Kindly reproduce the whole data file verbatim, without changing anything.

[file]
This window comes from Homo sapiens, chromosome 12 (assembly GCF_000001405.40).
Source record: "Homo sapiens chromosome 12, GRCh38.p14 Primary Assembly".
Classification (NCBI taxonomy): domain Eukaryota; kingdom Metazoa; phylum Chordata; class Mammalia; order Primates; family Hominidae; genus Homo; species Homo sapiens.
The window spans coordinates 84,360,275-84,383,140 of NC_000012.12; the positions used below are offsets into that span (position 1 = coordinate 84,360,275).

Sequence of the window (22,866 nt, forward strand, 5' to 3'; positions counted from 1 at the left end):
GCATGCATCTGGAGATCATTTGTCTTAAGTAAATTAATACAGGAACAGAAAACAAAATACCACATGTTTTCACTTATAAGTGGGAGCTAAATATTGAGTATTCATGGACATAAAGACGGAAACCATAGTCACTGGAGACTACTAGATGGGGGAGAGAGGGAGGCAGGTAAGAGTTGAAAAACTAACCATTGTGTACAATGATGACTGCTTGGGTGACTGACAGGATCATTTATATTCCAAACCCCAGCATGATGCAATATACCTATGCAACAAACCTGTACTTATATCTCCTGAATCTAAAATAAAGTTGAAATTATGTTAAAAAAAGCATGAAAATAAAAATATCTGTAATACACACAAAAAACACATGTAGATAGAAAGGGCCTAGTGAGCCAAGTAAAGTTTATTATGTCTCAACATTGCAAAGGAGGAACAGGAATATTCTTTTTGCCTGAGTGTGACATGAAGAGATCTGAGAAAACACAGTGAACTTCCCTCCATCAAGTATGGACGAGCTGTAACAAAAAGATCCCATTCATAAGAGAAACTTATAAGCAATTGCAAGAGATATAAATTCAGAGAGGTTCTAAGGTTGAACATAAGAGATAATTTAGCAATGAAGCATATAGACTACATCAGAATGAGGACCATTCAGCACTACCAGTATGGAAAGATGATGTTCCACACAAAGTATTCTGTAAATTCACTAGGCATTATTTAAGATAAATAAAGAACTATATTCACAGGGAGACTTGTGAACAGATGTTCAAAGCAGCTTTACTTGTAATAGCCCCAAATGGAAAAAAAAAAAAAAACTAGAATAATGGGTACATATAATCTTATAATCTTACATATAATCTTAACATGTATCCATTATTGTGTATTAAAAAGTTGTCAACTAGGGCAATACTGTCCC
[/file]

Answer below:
This window comes from Homo sapiens, chromosome 12 (assembly GCF_000001405.40).
Source record: "Homo sapiens chromosome 12, GRCh38.p14 Primary Assembly".
Classification (NCBI taxonomy): domain Eukaryota; kingdom Metazoa; phylum Chordata; class Mammalia; order Primates; family Hominidae; genus Homo; species Homo sapiens.
The window spans coordinates 84,360,275-84,383,140 of NC_000012.12; the positions used below are offsets into that span (position 1 = coordinate 84,360,275).

Sequence of the window (22,866 nt, forward strand, 5' to 3'; positions counted from 1 at the left end):
GCATGCATCTGGAGATCATTTGTCTTAAGTAAATTAATACAGGAACAGAAAACAAAATACCACATGTTTTCACTTATAAGTGGGAGCTAAATATTGAGTATTCATGGACATAAAGACGGAAACCATAGTCACTGGAGACTACTAGATGGGGGAGAGAGGGAGGCAGGTAAGAGTTGAAAAACTAACCATTGTGTACAATGATGACTGCTTGGGTGACTGACAGGATCATTTATATTCCAAACCCCAGCATGATGCAATATACCTATGCAACAAACCTGTACTTATATCTCCTGAATCTAAAATAAAGTTGAAATTATGTTAAAAAAAGCATGAAAATAAAAATATCTGTAATACACACAAAAAACACATGTAGATAGAAAGGGCCTAGTGAGCCAAGTAAAGTTTATTATGTCTCAACATTGCAAAGGAGGAACAGGAATATTCTTTTTGCCTGAGTGTGACATGAAGAGATCTGAGAAAACACAGTGAACTTCCCTCCATCAAGTATGGACGAGCTGTAACAAAAAGATCCCATTCATAAGAGAAACTTATAAGCAATTGCAAGAGATATAAATTCAGAGAGGTTCTAAGGTTGAACATAAGAGATAATTTAGCAATGAAGCATATAGACTACATCAGAATGAGGACCATTCAGCACTACCAGTATGGAAAGATGATGTTCCACACAAAGTATTCTGTAAATTCACTAGGCATTATTTAAGATAAATAAAGAACTATATTCACAGGGAGACTTGTGAACAGATGTTCAAAGCAGCTTTACTTGTAATAGCCCCAAATGGAAAAAAAAAAAAAAACTAGAATAATGGGTACATATAATCTTATAATCTTACATATAATCTTAACATGTATCCATTATTGTGTATTAAAAAGTTGTCAACTAGGGCAATACTGTCCC